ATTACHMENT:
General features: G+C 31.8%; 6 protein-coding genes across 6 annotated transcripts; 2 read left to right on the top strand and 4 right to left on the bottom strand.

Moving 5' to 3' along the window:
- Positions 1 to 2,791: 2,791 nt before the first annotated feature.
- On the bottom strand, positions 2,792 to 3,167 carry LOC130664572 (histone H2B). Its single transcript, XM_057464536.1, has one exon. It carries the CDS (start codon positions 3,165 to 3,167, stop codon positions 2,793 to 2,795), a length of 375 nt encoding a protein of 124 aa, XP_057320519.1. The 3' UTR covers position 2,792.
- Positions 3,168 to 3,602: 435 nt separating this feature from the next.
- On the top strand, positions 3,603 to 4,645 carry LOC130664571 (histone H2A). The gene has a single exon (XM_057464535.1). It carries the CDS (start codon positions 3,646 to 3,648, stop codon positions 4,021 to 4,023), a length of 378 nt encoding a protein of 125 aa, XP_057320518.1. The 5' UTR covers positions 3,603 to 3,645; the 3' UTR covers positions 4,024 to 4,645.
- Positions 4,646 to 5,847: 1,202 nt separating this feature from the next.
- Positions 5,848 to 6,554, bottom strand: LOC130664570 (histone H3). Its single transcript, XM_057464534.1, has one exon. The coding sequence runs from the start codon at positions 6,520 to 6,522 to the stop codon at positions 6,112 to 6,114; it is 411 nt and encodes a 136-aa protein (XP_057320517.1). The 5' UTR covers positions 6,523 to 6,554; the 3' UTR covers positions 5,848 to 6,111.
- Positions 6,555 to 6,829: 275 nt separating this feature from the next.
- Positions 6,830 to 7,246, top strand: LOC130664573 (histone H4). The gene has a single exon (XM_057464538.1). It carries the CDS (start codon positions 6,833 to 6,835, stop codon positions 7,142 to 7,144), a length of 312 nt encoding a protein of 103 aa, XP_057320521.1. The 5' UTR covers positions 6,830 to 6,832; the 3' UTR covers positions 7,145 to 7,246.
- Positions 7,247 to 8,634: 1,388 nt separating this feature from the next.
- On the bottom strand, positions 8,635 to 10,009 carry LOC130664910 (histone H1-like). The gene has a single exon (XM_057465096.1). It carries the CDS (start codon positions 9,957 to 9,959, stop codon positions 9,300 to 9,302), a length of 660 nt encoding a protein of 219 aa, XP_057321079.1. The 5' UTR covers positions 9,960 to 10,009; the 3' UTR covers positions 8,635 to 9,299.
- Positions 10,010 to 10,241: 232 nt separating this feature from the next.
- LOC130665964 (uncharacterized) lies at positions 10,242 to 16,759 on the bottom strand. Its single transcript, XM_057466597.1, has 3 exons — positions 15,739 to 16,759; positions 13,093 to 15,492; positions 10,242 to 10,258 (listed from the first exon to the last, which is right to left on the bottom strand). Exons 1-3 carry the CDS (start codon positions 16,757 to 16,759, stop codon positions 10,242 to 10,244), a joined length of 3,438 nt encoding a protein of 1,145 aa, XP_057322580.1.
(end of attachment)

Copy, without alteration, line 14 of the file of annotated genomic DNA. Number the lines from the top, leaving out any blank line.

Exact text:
- LOC130665964 (uncharacterized) lies at positions 10,242 to 16,759 on the bottom strand. Its single transcript, XM_057466597.1, has 3 exons — positions 15,739 to 16,759; positions 13,093 to 15,492; positions 10,242 to 10,258 (listed from the first exon to the last, which is right to left on the bottom strand). Exons 1-3 carry the CDS (start codon positions 16,757 to 16,759, stop codon positions 10,242 to 10,244), a joined length of 3,438 nt encoding a protein of 1,145 aa, XP_057322580.1.